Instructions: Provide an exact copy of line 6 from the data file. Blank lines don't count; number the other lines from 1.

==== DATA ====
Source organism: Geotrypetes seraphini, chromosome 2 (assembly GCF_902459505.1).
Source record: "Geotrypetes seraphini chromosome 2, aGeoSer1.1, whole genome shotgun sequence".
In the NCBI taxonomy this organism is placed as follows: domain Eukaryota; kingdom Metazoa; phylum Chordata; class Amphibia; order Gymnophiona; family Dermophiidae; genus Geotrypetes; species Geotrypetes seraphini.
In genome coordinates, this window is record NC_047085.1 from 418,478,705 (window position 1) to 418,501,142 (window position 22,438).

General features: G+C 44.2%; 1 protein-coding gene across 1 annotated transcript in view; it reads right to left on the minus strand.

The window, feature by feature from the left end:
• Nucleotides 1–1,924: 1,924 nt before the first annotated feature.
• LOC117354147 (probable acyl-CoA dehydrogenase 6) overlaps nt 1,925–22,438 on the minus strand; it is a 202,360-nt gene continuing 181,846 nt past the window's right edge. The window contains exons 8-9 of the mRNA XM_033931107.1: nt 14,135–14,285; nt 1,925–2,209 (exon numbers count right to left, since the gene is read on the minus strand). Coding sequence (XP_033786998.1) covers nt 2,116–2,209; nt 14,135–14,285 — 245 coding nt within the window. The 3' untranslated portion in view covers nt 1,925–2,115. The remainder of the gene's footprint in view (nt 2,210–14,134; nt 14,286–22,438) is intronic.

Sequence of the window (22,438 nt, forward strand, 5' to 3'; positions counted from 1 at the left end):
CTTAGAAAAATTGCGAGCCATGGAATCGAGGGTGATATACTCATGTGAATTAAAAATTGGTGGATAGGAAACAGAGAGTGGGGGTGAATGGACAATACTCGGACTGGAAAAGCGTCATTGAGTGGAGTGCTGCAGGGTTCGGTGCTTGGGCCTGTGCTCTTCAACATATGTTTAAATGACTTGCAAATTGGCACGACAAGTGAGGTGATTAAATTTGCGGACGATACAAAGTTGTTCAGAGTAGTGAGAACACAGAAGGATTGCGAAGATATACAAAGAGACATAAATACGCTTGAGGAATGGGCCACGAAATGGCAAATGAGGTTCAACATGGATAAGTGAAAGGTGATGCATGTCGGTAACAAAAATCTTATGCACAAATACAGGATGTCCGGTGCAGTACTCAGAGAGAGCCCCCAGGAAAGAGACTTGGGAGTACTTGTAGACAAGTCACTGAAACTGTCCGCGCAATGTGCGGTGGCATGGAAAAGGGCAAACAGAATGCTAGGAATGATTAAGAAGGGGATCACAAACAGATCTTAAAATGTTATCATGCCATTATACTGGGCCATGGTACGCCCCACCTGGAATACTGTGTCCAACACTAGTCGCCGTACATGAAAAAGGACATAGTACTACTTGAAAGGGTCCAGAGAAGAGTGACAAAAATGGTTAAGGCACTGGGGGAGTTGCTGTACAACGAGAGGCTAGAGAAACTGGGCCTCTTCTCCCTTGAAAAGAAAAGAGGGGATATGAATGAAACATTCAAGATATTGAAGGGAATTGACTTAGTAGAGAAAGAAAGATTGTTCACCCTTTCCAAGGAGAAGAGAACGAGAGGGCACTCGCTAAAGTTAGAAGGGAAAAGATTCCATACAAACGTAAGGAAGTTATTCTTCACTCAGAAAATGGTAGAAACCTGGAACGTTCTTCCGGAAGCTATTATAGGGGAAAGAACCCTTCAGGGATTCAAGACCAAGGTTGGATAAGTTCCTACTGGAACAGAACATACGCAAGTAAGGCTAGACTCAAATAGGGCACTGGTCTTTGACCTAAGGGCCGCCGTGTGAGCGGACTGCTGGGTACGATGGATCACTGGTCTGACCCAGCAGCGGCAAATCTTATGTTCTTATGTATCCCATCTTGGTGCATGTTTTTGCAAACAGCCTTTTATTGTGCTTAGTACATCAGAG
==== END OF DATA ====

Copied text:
The window, feature by feature from the left end: